Understanding Value-Added Theory
The value-added theory developed by social scientist Neil Smelser (1963) is based on the assumption that certain conditions are necessary for the development of a social movement. Smelser called his theory the “value-added” approach based on the concept (borrowed from the field of economics) that each step in the production process adds something to the finished product.
For example, in the process of converting iron ore into automobiles, each stage “adds value” to the final product (Smelser, 1963). Similarly, Smelser asserted, six conditions are necessary and sufficient to produce social movements when they combine or interact in a particular situation.
We’ll spend the remainder of this entry addressing each of the six conditions.
1. Structural conduciveness
People must become aware of a significant problem and have the opportunity to engage in collective action. According to Smelser, movements are more likely to occur when a person, class, or agency can be singled out as the source of the problem; when channels for expressing grievances either are not available or fail; and when the aggrieved have a chance to communicate among themselves.
2. Structural strain
When a society or community is unable to meet people’s expectations that something should be done about a problem, strain occurs in the system. The ensuing tension and conflict contribute to the development of a social movement based on people’s belief that the problem would not exist if authorities had done what they were supposed to do.
3. Spread of a generalized belief
For a movement to develop, there must be a clear statement of the problem and a shared view of its cause, effects, and possible solution.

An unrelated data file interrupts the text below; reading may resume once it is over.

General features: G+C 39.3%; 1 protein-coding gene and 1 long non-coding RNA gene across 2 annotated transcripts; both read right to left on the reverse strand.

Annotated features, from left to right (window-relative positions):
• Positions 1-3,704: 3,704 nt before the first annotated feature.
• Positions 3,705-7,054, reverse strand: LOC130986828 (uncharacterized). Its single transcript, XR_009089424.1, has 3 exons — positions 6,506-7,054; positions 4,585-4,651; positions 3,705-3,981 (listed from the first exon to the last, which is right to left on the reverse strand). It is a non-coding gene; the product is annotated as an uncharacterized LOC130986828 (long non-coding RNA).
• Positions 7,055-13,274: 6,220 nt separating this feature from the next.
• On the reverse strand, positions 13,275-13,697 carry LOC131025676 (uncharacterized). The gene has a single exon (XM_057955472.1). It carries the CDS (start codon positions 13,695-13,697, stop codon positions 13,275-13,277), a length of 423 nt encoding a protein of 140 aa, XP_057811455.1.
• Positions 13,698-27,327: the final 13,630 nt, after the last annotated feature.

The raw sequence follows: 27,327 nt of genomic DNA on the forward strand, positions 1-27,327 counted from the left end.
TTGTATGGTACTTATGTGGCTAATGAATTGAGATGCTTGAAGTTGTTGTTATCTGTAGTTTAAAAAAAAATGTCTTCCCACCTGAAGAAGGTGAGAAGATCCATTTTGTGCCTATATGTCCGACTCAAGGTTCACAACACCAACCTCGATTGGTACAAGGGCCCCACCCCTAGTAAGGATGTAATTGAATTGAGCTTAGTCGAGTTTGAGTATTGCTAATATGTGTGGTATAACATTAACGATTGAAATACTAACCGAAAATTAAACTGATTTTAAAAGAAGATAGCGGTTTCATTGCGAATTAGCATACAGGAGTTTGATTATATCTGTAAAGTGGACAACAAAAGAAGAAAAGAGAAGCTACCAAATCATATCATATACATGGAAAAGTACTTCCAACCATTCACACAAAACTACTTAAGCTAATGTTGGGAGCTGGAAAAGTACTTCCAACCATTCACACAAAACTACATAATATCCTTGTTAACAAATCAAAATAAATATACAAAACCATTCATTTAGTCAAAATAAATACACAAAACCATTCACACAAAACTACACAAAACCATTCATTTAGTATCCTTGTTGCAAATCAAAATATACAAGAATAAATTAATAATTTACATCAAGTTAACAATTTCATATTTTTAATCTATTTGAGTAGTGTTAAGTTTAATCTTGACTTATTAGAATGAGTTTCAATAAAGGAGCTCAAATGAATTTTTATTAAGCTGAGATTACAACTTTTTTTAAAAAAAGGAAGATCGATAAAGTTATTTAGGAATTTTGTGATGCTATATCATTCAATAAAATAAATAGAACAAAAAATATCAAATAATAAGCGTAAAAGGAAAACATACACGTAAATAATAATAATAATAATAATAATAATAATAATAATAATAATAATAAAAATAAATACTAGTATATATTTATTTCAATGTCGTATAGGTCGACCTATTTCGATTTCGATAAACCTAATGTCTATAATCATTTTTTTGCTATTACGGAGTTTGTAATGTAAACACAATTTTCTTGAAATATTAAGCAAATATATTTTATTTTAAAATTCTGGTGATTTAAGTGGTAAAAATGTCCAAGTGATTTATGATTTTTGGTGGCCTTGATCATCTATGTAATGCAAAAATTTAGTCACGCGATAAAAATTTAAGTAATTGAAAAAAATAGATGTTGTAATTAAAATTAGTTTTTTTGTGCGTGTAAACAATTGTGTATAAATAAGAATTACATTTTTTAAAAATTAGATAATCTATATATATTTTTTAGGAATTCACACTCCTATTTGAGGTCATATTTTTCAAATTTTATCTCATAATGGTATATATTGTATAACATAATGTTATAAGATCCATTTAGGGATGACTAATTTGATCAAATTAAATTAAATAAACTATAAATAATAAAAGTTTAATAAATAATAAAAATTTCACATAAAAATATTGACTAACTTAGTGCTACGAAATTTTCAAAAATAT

4. Precipitating factors
To reinforce the existing generalized belief, an inciting incident or dramatic event must occur. With regard to technological disasters, some (including Love Canal) gradually emerge from a long-standing environmental threat whereas others (including the Three Mile Island nuclear power plant) involve a suddenly imposed problem.
5. Mobilization for action
At this stage, leaders emerge to organize others and give them a sense of direction.
6. Social control factors
If there is a high level of social control on the part of law enforcement officials, political leaders, and others, it becomes more difficult to develop a social movement or engage in certain types of collective action.
Value-added theory takes into account the complexity of social movements and makes it possible to test Smelser’s assertions regarding the necessary and sufficient condition that produce such movements. However, critics note that the approach is rooted in the functionalist tradition and views structural strains as disruptive to society.